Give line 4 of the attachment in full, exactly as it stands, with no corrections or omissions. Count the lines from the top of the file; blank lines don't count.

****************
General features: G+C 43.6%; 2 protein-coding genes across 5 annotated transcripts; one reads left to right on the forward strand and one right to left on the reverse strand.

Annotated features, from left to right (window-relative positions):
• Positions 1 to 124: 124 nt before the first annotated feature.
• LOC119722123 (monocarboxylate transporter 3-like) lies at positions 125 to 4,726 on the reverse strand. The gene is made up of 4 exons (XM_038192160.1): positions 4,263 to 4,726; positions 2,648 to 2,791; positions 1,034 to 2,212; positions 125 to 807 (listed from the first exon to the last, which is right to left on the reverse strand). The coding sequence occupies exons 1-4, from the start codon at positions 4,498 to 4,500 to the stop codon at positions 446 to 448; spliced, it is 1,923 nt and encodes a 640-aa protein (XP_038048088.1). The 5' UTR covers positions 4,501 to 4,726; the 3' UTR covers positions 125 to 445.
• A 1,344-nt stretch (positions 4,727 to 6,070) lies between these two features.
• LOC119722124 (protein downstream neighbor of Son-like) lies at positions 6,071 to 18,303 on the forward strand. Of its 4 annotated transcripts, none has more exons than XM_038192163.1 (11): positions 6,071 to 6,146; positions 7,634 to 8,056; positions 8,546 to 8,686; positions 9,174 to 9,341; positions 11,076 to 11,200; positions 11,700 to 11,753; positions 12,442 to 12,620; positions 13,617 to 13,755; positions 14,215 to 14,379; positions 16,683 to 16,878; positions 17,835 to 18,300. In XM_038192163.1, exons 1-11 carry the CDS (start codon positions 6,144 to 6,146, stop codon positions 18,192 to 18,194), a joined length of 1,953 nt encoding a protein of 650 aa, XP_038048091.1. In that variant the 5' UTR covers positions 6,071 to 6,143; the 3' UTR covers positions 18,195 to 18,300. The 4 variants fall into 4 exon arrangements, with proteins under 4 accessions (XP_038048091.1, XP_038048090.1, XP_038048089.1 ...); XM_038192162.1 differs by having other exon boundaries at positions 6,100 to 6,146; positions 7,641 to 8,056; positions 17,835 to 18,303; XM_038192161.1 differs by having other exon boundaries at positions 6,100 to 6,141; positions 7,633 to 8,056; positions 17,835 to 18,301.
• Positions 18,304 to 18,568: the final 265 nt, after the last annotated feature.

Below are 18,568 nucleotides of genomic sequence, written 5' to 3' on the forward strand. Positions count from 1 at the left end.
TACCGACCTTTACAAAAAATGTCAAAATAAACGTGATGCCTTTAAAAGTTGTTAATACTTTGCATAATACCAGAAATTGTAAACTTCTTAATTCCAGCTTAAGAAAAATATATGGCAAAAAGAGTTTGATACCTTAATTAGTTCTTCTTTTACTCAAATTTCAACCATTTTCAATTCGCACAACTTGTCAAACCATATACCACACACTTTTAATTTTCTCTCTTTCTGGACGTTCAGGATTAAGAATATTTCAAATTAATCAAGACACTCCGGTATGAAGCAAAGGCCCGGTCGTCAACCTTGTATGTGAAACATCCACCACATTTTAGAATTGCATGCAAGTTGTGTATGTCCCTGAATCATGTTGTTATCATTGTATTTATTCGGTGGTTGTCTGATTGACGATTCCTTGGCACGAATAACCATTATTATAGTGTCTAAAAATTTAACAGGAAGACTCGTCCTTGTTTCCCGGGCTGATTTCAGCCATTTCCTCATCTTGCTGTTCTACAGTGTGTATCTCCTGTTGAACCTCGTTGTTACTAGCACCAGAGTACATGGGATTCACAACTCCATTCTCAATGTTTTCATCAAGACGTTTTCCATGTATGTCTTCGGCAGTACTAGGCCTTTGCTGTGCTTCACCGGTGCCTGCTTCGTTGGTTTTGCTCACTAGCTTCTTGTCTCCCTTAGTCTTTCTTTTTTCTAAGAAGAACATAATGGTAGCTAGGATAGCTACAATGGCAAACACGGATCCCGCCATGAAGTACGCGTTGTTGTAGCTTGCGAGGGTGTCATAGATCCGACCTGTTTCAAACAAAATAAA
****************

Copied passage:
• LOC119722123 (monocarboxylate transporter 3-like) lies at positions 125 to 4,726 on the reverse strand. The gene is made up of 4 exons (XM_038192160.1): positions 4,263 to 4,726; positions 2,648 to 2,791; positions 1,034 to 2,212; positions 125 to 807 (listed from the first exon to the last, which is right to left on the reverse strand). The coding sequence occupies exons 1-4, from the start codon at positions 4,498 to 4,500 to the stop codon at positions 446 to 448; spliced, it is 1,923 nt and encodes a 640-aa protein (XP_038048088.1). The 5' UTR covers positions 4,501 to 4,726; the 3' UTR covers positions 125 to 445.